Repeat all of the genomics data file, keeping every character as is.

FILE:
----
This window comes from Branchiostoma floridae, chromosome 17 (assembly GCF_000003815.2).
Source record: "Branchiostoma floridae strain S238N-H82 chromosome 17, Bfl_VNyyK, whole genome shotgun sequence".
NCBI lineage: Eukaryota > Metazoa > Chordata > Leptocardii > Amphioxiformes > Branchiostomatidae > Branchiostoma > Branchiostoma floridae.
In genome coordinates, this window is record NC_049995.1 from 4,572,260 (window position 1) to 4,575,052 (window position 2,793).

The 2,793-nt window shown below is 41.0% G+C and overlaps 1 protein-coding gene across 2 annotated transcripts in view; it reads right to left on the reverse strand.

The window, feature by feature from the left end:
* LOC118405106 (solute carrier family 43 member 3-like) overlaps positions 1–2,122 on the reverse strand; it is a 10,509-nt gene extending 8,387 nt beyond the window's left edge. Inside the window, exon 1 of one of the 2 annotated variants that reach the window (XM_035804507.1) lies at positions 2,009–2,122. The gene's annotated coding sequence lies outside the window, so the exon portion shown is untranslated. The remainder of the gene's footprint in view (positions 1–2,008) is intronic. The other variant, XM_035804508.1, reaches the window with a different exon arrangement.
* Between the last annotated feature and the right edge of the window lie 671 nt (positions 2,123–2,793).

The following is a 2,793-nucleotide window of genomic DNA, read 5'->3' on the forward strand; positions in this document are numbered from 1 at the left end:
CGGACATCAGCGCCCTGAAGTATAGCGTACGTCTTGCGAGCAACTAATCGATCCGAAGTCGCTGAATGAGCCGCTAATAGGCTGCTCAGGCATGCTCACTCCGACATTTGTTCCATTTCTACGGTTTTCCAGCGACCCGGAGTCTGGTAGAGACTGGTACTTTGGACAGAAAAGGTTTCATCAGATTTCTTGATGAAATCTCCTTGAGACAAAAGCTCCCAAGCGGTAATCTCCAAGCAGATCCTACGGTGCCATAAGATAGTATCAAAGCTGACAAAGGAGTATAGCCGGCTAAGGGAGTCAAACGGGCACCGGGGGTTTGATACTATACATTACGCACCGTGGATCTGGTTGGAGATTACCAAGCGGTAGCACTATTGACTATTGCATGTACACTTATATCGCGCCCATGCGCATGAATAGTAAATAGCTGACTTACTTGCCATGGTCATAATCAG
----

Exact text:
This window comes from Branchiostoma floridae, chromosome 17 (assembly GCF_000003815.2).
Source record: "Branchiostoma floridae strain S238N-H82 chromosome 17, Bfl_VNyyK, whole genome shotgun sequence".
NCBI lineage: Eukaryota > Metazoa > Chordata > Leptocardii > Amphioxiformes > Branchiostomatidae > Branchiostoma > Branchiostoma floridae.
In genome coordinates, this window is record NC_049995.1 from 4,572,260 (window position 1) to 4,575,052 (window position 2,793).

The 2,793-nt window shown below is 41.0% G+C and overlaps 1 protein-coding gene across 2 annotated transcripts in view; it reads right to left on the reverse strand.

The window, feature by feature from the left end:
* LOC118405106 (solute carrier family 43 member 3-like) overlaps positions 1–2,122 on the reverse strand; it is a 10,509-nt gene extending 8,387 nt beyond the window's left edge. Inside the window, exon 1 of one of the 2 annotated variants that reach the window (XM_035804507.1) lies at positions 2,009–2,122. The gene's annotated coding sequence lies outside the window, so the exon portion shown is untranslated. The remainder of the gene's footprint in view (positions 1–2,008) is intronic. The other variant, XM_035804508.1, reaches the window with a different exon arrangement.
* Between the last annotated feature and the right edge of the window lie 671 nt (positions 2,123–2,793).

The following is a 2,793-nucleotide window of genomic DNA, read 5'->3' on the forward strand; positions in this document are numbered from 1 at the left end:
CGGACATCAGCGCCCTGAAGTATAGCGTACGTCTTGCGAGCAACTAATCGATCCGAAGTCGCTGAATGAGCCGCTAATAGGCTGCTCAGGCATGCTCACTCCGACATTTGTTCCATTTCTACGGTTTTCCAGCGACCCGGAGTCTGGTAGAGACTGGTACTTTGGACAGAAAAGGTTTCATCAGATTTCTTGATGAAATCTCCTTGAGACAAAAGCTCCCAAGCGGTAATCTCCAAGCAGATCCTACGGTGCCATAAGATAGTATCAAAGCTGACAAAGGAGTATAGCCGGCTAAGGGAGTCAAACGGGCACCGGGGGTTTGATACTATACATTACGCACCGTGGATCTGGTTGGAGATTACCAAGCGGTAGCACTATTGACTATTGCATGTACACTTATATCGCGCCCATGCGCATGAATAGTAAATAGCTGACTTACTTGCCATGGTCATAATCAG